The AFL has a long history of conflicts of interest.

A good example is the immediate past Chairman of the AFL commission, the late Ron Evans, who also ran Australia’s largest services company, Spotless. While he was the AFL Chairman, a Spotless subsidiary (Nationwide Venue Management) managed the Docklands Stadium while Spotless had the long-term contract to provide catering services to the MCG.

And VFL visionary and former President, industrialist Sir Kenneth Luke, led the then VFL’s acquisition of the land that would become Waverley Park. It had been alleged that Luke owned part of the land which was sold to the League to develop the now defunct Waverley Park.

It appears tradition is continuing, with former Carlton Premiership captain and the multi-millionaire AFL Chairman, Mike Fitzpatrick, grappling with a few conflicts of his own. Last week, a consortium led by Fitzpatrick, acquired the rights to ANZ Stadium at Homebush.

ANZ Stadium is currently utilised by the Sydney Swans for four matches per year (last week the Swans played at ANZ Stadium in front of a disappointing crowd of only 41,000 spectators). However, the use of ANZ Stadium will become a far greater issue should the AFL decide to introduce a new side in Western Sydney.

Aware of the apparent conflict, Fitzpatrick stated that “as Chairman of the AFL and as the proposed chairman of ANZIS and its investment committee, I will absent myself on any issues relating to ANZ Stadium, at either ANZIS or the AFL and will receive no papers on the ANZ Stadium.”

The problem is despite Fitzpatrick’s best intentions, while he may absent himself from discussions pertaining to the direct use of ANZ stadium, his financial interest in the stadium will lead to Fitzpatrick being placed in a difficult position when the AFL determines the introduction of a second Sydney-based side in the city’s west.

With the AFL planning a boutique stadium at Blacktown (which would hold approximately 10,000 spectators), a West Sydney side would inevitably play the vast majority (if not all) of its matches at ANZ Stadium. Therefore, Fitzpatrick as Chairman of the AFL Commission, is fundamentally conflicted in his determination of whether the AFL should spend upwards of $100 million creating an expansion team in West Sydney. (If the Western Sydney team goes ahead, it is likely that Fitzpatrick will financially benefit through his ownership interest in ANZ Stadium).

While the proposed Gold Coast side has received a deal of criticism, there are few within Sydney who believe that a Western Sydney side would be a practical or financial success. Richard Colless, long-serving President of the Sydney Swans has been increasingly critical of the concept of a Western Sydney side, with Ninemsn reporting Colless’ claims that “despite the Swans reaching the finals every season since 2003, interest in the AFL in Sydney had ‘plateaued’, which did not augur well for a second side to be established.” Colless later told MMM radio that “the message that we would send to the AFL community as a whole is that this is going to be a battle the likes of which the game has never undertaken.”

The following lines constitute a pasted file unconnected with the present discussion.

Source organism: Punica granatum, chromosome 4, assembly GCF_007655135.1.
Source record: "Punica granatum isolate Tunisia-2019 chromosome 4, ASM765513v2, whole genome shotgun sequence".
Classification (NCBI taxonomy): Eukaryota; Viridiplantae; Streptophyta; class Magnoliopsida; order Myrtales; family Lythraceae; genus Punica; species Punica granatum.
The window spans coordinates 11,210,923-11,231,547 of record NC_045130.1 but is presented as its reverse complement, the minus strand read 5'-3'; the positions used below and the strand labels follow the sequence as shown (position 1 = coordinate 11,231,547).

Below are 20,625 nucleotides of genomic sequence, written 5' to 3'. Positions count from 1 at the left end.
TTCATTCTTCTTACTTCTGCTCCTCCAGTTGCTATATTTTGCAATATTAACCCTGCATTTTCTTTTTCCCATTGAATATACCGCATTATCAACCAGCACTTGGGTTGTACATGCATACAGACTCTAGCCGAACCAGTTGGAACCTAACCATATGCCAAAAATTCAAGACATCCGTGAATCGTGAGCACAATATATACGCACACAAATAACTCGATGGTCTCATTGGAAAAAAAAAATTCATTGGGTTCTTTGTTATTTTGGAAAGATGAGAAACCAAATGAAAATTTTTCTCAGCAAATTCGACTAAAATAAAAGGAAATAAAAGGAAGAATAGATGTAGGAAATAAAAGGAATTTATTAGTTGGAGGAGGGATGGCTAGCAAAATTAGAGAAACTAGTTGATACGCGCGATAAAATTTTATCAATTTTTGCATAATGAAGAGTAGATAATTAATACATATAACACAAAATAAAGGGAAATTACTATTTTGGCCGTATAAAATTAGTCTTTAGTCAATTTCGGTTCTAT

There is also question marks on the effect of a second Sydney-based side on the Swans, already struggling this year with lower attendances and poor television ratings into the lucrative Sydney market. The Age reported that:

In the first 11 rounds, Sydney’s average match attendance was down almost 10 per cent from last year to about 29,000, while memberships at the club had sagged 15 per cent to the same figure, 29,000.

Swans’ games shown on pay-TV, on current trends, attract about 7.4 per cent fewer viewers than last year, while the number of Sydney siders watching AFL on free-to-air TV has fallen 20 per cent to about 50,000 a match.

Former president of Hawthorn (and current President of Melbourne Victory), Geoff Lord, was especially damning, stating “there’s no way the AFL should go into western Sydney. The battle is too hard to win. Rugby league is so well entrenched, it makes it very difficult. I think there is a huge sympathy and huge support base for soccer in the region.”

The decision to create a team in Western Sydney is possibly the most important the Commission will make this decade. If the wrong choice is made, the cost to existing clubs will be enormous, possibly leading to the collapse of one or more of the less financially secure Victorian sides. That Mike Fitzpatrick now has a substantial financial interest in the creation of the Western Sydney side, despite his considerable business success and vast intellect, he now has little option but to resign from his role as AFL Chairman.